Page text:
Indenture with William Gray
[Fairfax County, Va., 25 December 1789]
This Indenture of a Lease made this twenty-fifth day of December Anno Domini one thousand seven hundred and eighty nine by & between George A: Washington, for and in behalf of George Washington Esq. as his true and Lawful Attorney, on the one part and William Gray on the other part, both of the County of Fairfax and Commonwealth of Virginia, Witnesseth that the said George A: Washington for and in consideration of the Rents and covenants, herein after mention’d to be paid and performed on the part of the said William Gray—doth lease and to farm let, unto the said William Gray for the term of one year from the above mentiond date—A certain tract or parcel of Land belonging to the said George Washington Esq. of Mount Vernon, laying in said County of Fairfax and occupied last year by said Gray & John Robinson and being part of a tract formerly known by the name of the Chappel Land.1
For and in Consideration of the above being done on the part of sd George A. Washington the said William Gray doth agree to pay unto the sd George A: Washington the full and just sum of ten pounds Virginia Currency in Specie, or the amount thereof in Wheat deliverd into the Mill of George Washington Esq. of Mount Vernon at the market price provided the wheat is deliverd on or before the expiration of the Lease—Said William Gray doth also promise and agree that he will work no greater number of hands on said Land than he did last year, which consisted of himself, his Children & one Negroe—that he will not clear up any more of said Land than what is now cleared—that he will cut no timber off said Land more than is absolutely necessary for repairing the fences of sd Land and that the laps of such Trees shall be made use of for fuel—that he will sell or remove no wood or Timber from the Land—that he will make no more Tobacco than will be made use of in Chewing and smoaking in his own family—that he will make no waste of any kind on said Land—and lastly that he will at the expiration of the year peacibly & quietly give up & quit said premises unless the parties should agree to continue a lease for a longer term.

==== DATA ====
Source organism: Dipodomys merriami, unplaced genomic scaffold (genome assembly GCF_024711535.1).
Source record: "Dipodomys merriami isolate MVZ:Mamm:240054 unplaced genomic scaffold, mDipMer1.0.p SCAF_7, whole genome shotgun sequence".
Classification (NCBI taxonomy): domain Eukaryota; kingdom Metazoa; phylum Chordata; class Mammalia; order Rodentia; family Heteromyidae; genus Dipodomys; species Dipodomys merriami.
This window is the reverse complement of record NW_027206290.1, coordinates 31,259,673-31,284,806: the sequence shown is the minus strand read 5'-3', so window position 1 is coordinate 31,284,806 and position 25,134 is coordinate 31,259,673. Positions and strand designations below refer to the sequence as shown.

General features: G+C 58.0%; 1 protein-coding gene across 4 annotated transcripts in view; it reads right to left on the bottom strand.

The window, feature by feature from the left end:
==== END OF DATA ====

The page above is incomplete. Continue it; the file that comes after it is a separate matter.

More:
In testimony of all these things, and for the true and faithful performance of them, the parties have hereunto interchangeably set their hands and seals, the day and year first written. Done in presence of—
Geo: A. Washington
DS, DLC:GW. This lease was negotiated in behalf of GW by George Augustine Washington, as manager of Mount Vernon in GW’s absence.
William Gray also was GW’s weaver (see Ledger B description begins Manuscript Ledger Book 2, 1772-93, in George Washington Papers, Library of Congress. description ends , 263, 303, 331). GW later had reason to complain about his relationship with Gray. In May 1793 he instructed his Mount Vernon manager Anthony Whitting that “Grey should be told that if he does not Weave it [wool] as fast as it is carried to him, that he shall not only loose my custom, but, must look out for some other tenement; because this, and not the Rent, was the inducement for placing him there. However, speaking of the Rent, let me enquire whether he pays it regularly or not?” (GW to Whitting, 19 May 1793). See also GW to Whitting, 2 June 1793, and to William Pearce, 15 and 29 Mar. 1795.
1. The Chapel land was part of a 700–acre tract in the area of Dogue Run granted to William Travers in 1678. After several unsuccesful attempts, GW acquired the land in 1772 from its then owners, Charles and Ann Brown West. See George William Fairfax to GW, 16 Nov. 1765, and GW to Charles West, 6 June 1769.